In preparation for extensive renovations, the Watergate Hotel on Virginia Avenue is having a massive liquidation sale – offering years of Washington history to interested shoppers.
All removable items were for sale beginning Sept. 9, when the hotel invited the public to roam the building for Watergate memorabilia and bargain items. The hotel has been a hotbed of Washington culture for several decades, and many at the sale said they were searching for a piece of history.
The large-scale renovation, which will begin in mid-October, will transform the building into an expensive luxury hotel. Formal operations ended Aug. 1 in
preparation for the sale.
Located in the Watergate complex, the hotel attained fame in the early 1970s when several burglars were caught in the Democratic National Committee headquarters, in what was later determined to be a covert operation for then-President Richard Nixon. Though the crime did not take place in the hotel, the burglars slept there.
Don Hayes, president of National Content Liquidators – the company overseeing the liquidation – said nearly everything in the building was for sale including silverware, sconces and Watergate signs. Some of the most expensive items included a baby grand piano that sold for $7,500, and a 19th century oil painting for $12,000.
So far the sale has brought in more than $1 million, said Mike Lundsford, CEO of the liquidation company. “(The success is) because of the name. People are familiar with the name,” Lundsford said. “The hotel (has) been there for a very long time, and the quality of the merchandise is excellent.”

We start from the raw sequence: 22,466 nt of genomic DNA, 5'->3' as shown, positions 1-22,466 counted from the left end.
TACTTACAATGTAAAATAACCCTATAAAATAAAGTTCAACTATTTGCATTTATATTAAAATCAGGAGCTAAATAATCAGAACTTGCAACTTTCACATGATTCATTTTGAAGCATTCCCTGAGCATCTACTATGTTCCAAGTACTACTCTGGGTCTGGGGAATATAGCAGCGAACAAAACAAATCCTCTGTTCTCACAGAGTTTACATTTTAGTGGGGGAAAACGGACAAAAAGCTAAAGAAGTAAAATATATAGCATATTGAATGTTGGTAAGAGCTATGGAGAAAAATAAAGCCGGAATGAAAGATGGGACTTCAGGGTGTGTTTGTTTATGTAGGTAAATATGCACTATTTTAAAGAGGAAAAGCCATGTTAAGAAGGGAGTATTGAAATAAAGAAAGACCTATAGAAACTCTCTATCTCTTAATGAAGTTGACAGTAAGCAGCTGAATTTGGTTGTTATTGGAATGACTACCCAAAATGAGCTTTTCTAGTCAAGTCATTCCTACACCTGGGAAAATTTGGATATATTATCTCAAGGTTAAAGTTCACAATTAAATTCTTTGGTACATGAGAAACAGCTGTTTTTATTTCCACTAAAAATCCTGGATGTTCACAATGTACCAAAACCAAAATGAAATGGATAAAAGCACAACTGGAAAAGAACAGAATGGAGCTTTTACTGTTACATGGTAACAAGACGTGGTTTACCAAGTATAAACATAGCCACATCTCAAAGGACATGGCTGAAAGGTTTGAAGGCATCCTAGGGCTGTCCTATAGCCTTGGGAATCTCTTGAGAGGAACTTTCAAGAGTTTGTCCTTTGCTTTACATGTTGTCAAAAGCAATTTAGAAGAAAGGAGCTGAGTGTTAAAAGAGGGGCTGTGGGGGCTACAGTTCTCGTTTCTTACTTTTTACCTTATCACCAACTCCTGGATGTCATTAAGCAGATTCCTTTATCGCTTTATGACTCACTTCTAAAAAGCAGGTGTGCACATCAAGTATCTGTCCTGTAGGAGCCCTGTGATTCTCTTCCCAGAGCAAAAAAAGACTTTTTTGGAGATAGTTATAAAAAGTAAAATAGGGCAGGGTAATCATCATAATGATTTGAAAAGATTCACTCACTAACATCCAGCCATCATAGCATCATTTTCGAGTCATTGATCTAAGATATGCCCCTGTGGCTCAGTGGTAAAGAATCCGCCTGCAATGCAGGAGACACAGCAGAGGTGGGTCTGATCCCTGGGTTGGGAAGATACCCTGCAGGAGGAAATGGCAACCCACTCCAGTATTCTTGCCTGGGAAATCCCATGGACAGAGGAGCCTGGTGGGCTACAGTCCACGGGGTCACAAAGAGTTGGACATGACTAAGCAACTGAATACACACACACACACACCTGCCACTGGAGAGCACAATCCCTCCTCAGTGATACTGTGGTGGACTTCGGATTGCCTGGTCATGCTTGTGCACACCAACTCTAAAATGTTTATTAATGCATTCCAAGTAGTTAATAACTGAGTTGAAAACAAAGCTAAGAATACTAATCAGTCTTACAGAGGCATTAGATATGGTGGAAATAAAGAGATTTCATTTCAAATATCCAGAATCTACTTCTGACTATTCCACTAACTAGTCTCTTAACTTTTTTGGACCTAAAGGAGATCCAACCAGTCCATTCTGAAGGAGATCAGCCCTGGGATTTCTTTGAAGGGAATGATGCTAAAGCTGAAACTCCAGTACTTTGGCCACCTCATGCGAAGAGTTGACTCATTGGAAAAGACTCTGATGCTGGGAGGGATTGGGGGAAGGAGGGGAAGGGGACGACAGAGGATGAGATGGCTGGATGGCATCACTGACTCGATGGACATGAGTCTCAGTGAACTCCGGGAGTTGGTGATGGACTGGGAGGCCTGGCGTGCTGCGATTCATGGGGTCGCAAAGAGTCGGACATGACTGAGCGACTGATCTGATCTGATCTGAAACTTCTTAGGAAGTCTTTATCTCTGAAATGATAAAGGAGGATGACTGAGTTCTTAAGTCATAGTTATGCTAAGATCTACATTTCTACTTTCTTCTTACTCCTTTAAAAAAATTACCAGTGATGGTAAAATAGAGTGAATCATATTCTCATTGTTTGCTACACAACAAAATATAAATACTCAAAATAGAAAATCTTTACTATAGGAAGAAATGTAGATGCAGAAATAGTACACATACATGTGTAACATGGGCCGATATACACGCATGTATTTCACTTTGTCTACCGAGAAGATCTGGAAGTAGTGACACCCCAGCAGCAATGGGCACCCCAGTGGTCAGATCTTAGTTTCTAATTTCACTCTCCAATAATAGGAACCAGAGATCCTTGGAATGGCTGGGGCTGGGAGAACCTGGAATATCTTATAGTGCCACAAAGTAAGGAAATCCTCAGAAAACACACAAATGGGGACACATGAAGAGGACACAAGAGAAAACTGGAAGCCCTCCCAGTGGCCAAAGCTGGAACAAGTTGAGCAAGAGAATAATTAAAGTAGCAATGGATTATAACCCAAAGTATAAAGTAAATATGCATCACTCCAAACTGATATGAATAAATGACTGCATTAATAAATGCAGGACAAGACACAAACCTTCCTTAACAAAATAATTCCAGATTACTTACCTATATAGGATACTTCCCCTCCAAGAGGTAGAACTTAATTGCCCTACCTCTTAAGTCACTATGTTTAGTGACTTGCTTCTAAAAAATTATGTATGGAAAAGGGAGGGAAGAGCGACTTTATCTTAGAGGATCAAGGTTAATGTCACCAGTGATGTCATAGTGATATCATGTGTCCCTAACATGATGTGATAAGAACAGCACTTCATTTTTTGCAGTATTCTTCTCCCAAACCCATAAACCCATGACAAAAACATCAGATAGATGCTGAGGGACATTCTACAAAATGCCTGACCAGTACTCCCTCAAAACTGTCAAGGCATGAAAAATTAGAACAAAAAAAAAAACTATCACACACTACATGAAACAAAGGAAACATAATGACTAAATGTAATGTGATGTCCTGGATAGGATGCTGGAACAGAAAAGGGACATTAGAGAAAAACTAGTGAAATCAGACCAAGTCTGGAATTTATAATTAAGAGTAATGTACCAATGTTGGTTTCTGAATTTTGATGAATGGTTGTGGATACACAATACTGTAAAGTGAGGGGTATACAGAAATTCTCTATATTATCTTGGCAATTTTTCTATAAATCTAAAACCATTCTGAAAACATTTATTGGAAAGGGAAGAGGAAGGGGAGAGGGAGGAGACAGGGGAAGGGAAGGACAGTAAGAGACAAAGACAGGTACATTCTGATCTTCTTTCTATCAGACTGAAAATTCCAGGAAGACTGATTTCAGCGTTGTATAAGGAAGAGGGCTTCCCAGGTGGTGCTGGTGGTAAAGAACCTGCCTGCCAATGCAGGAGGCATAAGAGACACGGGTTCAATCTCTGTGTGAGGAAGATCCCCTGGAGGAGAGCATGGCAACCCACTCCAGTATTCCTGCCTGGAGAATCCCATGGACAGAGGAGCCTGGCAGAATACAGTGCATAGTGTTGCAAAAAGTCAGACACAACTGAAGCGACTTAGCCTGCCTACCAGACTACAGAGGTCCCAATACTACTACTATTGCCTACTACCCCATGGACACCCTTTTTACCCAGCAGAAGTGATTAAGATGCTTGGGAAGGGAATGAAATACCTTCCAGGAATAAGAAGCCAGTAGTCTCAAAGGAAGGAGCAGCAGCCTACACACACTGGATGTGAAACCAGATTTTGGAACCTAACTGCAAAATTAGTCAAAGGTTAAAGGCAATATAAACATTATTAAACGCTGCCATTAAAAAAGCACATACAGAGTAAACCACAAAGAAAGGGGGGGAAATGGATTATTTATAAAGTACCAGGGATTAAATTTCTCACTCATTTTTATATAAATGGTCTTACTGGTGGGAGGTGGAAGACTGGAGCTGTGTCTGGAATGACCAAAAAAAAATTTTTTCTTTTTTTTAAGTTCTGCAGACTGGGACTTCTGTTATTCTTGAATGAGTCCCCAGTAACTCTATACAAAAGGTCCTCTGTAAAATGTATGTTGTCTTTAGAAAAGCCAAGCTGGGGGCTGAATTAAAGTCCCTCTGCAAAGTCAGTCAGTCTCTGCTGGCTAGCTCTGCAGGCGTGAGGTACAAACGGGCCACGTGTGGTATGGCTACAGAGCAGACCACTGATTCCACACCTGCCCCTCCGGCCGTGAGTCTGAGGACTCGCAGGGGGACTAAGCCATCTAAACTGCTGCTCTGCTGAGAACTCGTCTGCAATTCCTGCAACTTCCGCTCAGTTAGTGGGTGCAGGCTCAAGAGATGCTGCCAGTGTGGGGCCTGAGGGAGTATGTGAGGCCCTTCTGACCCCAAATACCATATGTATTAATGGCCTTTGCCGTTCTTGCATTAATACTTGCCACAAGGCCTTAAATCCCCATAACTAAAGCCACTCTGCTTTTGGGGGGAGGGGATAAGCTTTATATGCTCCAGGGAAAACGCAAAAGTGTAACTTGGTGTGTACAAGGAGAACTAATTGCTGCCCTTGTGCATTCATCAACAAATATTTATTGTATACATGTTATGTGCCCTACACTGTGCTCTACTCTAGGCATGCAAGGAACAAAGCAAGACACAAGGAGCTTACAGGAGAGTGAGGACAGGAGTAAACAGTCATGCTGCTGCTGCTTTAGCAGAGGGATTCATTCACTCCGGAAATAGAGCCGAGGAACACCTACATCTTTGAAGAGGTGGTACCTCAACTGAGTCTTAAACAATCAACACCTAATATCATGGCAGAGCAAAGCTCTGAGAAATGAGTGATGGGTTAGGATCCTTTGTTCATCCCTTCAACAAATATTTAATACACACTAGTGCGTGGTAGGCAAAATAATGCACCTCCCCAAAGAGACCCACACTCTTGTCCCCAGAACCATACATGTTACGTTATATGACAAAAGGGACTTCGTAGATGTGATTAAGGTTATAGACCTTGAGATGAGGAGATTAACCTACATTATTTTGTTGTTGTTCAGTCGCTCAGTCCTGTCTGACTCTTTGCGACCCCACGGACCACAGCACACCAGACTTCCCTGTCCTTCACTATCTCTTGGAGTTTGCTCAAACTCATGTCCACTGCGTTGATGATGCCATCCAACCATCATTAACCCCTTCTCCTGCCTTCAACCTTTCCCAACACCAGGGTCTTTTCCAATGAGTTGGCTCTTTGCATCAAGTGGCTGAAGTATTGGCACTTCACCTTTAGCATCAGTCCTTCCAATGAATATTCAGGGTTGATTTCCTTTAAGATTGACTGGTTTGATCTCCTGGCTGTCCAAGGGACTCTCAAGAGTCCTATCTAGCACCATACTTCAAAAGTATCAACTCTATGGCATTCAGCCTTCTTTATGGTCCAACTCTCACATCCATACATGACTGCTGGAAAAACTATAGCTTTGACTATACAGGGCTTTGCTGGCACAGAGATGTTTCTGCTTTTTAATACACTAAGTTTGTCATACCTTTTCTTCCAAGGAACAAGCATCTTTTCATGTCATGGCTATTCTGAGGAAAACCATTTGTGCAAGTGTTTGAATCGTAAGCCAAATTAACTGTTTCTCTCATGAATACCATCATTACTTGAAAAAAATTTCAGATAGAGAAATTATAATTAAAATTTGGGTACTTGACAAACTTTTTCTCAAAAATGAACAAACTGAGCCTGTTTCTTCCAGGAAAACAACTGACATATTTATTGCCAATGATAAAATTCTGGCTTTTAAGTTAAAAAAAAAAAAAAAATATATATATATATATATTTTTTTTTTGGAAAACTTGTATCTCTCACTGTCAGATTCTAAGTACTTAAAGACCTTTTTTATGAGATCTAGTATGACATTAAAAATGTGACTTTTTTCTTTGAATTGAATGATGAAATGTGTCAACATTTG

Ray Brennan, who was shopping for lamps and phones with the Watergate insignia, said the reputation of the building sparked his interest in the sale.
“I’m here because I grew up with the Watergate,” Brennan said, gesturing with a wooden wall ornament. “Do I need this? No. But it’s from the Watergate Hotel.”
Linda Clossman, who was working at the sale, said that one restaurant owner bought more than $4,000 worth of kitchenware at the sale.
“He was real happy to get that amount for those prices because – of course – those items cost a lot of money new and he was real happy to find them used,” Clossman said. “They want memorabilia at a bargain price.”
Watergate resident Woody Kelley was looking for items to refurnish his apartment next door. He said he came for the bargains rather than the historical importance.
“There’s nothing sentimental about (the merchandise). It’s reasonable furniture, it’s not beautiful,” Kelley said. “The price is good.”
Other shoppers said their goal was to find pieces with the Watergate logo. Rachel Fey and several friends said they were disappointed to discover few such items remaining.
“We’re here because it’s the Watergate,” Fey said.